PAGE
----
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Biological energy for transport

Road transport started with horses, and still runs on biological energy today. Watch Dr James McEvoy explain in this short video.
Worldwide road transport is the single most energy consuming sector of our economy. You probably found that the same was true in your country of residence. If it wasn’t top, it was probably second. The way we power our trucks and cars is therefore of prime importance to the world’s energy economy. And as you saw from the Sankey diagrams, almost all of the energy used nowadays to drive vehicles on our roads comes from oil, an ancient photosynthetic source. That won’t always be true. We’ll come to electric and hydrogen powered cars later this week and the biological energy we’ve used for transportation hasn’t always been oil.
The original meaning of the word drive is to force a living thing to move, and for thousands of years, that living thing was a horse. The horse holds a crucial place in the history of industrial biological energy. It was domesticated around 5,000 years ago, probably somewhere Northeast of modern day Turkey, and over the following centuries, was widely adopted for transport and agriculture. Horses can pull up to a third of their body weight. More than any other large domesticated animal and can run twice as fast as cattle can. Their combination of speed and power made horses our most important engines for millennia.
Horses rely on the same myosin and actin system to power their muscles as we humans do, and we can both deliver about one watt of power for every kilogramme of body weight. A horse, though, can weigh 10 times more than a human. As a herbivore, it can access photosynthetic energy more efficiently than we can. A man can work at a rate of about 80 watts, but a big horse weighing 3/4 of a tonne can deliver one horsepower, a unit we still is equal to 745 watts.
The coal powered steam engines we met in week 1 of this course could deliver many kilowatts equivalent to hundreds of horses and railways, steamships, and tractors gradually displaced horses from their traditional role in human society. Horses didn’t disappear, though. The domestic horse population in industrialised nations actually increased through the 19th century. In Britain, for instance, the number of horses grew from just over a million in 1811 to over 3 million in 1901, and they were mostly working animals. Horse numbers peaked during the First World War, during which the British army employed hundreds of thousands of draft horses to hold artillery, ammunition, and supply waggons.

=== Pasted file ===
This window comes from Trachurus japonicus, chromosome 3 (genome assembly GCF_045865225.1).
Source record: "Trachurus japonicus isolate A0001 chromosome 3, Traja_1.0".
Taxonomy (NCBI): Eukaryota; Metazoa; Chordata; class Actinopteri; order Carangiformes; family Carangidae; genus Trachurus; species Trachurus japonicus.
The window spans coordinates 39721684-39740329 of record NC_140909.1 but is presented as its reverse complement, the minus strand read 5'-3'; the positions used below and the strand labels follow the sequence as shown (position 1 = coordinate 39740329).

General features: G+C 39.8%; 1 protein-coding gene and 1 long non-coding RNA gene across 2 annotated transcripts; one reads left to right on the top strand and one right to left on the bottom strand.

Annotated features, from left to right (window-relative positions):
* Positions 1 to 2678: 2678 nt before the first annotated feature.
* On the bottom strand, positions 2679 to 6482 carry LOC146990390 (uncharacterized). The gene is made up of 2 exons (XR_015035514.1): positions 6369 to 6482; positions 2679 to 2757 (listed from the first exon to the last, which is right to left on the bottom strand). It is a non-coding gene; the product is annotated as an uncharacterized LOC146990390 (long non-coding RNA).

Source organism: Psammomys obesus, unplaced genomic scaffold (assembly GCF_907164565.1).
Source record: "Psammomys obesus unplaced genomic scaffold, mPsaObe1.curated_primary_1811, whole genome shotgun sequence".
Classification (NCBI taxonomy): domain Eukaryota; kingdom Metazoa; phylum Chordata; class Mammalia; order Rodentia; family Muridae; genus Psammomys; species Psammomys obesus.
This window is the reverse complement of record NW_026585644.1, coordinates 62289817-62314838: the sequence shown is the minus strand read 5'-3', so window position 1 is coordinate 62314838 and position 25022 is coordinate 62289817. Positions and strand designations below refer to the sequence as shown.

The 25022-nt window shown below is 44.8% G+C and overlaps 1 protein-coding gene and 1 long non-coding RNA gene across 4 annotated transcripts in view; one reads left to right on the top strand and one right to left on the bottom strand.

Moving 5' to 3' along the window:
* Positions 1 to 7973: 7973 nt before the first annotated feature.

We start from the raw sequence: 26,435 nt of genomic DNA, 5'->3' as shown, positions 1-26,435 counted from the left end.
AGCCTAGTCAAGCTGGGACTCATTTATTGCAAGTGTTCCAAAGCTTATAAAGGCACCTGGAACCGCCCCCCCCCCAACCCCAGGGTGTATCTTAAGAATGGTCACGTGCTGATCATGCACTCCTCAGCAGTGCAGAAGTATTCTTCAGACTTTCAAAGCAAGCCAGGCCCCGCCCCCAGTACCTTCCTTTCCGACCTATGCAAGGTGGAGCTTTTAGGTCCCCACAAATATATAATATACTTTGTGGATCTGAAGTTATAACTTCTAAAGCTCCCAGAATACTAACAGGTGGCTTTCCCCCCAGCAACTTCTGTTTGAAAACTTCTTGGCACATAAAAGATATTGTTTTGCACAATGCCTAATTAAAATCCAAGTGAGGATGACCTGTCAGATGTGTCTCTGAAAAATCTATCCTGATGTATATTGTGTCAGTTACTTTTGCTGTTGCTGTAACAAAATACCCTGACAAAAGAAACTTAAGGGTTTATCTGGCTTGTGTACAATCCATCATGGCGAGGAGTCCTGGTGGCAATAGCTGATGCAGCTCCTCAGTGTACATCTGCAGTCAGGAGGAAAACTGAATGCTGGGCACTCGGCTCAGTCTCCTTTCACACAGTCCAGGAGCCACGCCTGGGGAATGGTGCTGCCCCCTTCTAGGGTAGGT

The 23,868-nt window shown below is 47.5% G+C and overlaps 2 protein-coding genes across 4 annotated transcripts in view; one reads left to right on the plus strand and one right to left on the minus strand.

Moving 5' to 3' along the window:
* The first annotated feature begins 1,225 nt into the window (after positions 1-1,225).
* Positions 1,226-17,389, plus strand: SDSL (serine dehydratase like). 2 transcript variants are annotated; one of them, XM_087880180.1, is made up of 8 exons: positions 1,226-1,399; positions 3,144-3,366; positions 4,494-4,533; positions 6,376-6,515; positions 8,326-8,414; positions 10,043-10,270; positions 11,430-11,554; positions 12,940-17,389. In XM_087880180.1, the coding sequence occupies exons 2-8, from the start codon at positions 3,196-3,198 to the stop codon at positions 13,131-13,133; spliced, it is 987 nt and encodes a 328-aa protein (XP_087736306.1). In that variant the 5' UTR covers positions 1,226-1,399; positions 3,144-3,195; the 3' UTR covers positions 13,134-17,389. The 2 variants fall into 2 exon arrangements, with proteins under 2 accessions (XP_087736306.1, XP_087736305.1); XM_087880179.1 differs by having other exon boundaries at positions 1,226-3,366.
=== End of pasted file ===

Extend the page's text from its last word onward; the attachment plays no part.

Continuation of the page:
We shipped more horse fodder to the front than human food, because horses were doing most of the physical work. Millions of them died. 21st century Britain is back to around a million horses again, but almost all of them are bred for recreation, not work. The internal combustion engine in both its petrol and diesel variants has replaced it for day-to-day use. Even the smallest modern car engines deliver close to 100 horsepower. Truck engines deliver twice as much power as the biggest Cornish steam engines of the 1850s. These engines are 1,000 times stronger than horse or human muscle, delivering one watt of power for every gramme of metal.

Horses provided our transport energy for millennia, at least in Eurasia. They have now been displaced by engines.

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Understanding Biological Energy

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